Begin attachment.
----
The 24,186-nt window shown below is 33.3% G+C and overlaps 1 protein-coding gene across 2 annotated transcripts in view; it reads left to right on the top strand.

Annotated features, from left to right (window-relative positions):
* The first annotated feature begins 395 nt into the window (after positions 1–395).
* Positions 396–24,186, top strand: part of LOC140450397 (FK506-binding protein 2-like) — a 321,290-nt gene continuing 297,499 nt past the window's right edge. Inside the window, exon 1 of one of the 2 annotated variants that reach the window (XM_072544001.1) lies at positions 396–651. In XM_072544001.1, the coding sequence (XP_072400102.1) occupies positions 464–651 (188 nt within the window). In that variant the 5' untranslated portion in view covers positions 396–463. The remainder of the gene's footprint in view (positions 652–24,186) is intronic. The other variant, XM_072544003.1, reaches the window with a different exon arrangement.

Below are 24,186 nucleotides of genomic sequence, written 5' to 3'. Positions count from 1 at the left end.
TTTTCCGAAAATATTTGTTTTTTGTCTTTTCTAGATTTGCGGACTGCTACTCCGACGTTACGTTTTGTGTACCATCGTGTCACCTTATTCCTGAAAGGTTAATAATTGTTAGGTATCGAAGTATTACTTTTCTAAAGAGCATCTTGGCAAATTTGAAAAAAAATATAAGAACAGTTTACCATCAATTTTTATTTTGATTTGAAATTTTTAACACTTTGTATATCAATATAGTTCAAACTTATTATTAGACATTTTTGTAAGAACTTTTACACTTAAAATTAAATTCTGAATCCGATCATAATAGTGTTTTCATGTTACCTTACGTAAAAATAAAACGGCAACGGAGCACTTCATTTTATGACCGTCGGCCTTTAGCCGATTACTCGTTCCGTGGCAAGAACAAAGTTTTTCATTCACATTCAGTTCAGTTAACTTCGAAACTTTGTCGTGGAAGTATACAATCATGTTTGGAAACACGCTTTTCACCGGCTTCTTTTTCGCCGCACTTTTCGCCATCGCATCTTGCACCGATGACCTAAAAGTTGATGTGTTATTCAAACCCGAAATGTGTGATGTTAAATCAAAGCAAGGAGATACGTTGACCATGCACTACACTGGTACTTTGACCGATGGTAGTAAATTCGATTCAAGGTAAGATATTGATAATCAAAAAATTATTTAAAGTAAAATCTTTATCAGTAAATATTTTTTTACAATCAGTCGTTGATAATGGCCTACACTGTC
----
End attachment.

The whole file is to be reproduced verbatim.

The 24,186-nt window shown below is 33.3% G+C and overlaps 1 protein-coding gene across 2 annotated transcripts in view; it reads left to right on the top strand.

Annotated features, from left to right (window-relative positions):
* The first annotated feature begins 395 nt into the window (after positions 1–395).
* Positions 396–24,186, top strand: part of LOC140450397 (FK506-binding protein 2-like) — a 321,290-nt gene continuing 297,499 nt past the window's right edge. Inside the window, exon 1 of one of the 2 annotated variants that reach the window (XM_072544001.1) lies at positions 396–651. In XM_072544001.1, the coding sequence (XP_072400102.1) occupies positions 464–651 (188 nt within the window). In that variant the 5' untranslated portion in view covers positions 396–463. The remainder of the gene's footprint in view (positions 652–24,186) is intronic. The other variant, XM_072544003.1, reaches the window with a different exon arrangement.

Below are 24,186 nucleotides of genomic sequence, written 5' to 3'. Positions count from 1 at the left end.
TTTTCCGAAAATATTTGTTTTTTGTCTTTTCTAGATTTGCGGACTGCTACTCCGACGTTACGTTTTGTGTACCATCGTGTCACCTTATTCCTGAAAGGTTAATAATTGTTAGGTATCGAAGTATTACTTTTCTAAAGAGCATCTTGGCAAATTTGAAAAAAAATATAAGAACAGTTTACCATCAATTTTTATTTTGATTTGAAATTTTTAACACTTTGTATATCAATATAGTTCAAACTTATTATTAGACATTTTTGTAAGAACTTTTACACTTAAAATTAAATTCTGAATCCGATCATAATAGTGTTTTCATGTTACCTTACGTAAAAATAAAACGGCAACGGAGCACTTCATTTTATGACCGTCGGCCTTTAGCCGATTACTCGTTCCGTGGCAAGAACAAAGTTTTTCATTCACATTCAGTTCAGTTAACTTCGAAACTTTGTCGTGGAAGTATACAATCATGTTTGGAAACACGCTTTTCACCGGCTTCTTTTTCGCCGCACTTTTCGCCATCGCATCTTGCACCGATGACCTAAAAGTTGATGTGTTATTCAAACCCGAAATGTGTGATGTTAAATCAAAGCAAGGAGATACGTTGACCATGCACTACACTGGTACTTTGACCGATGGTAGTAAATTCGATTCAAGGTAAGATATTGATAATCAAAAAATTATTTAAAGTAAAATCTTTATCAGTAAATATTTTTTTACAATCAGTCGTTGATAATGGCCTACACTGTC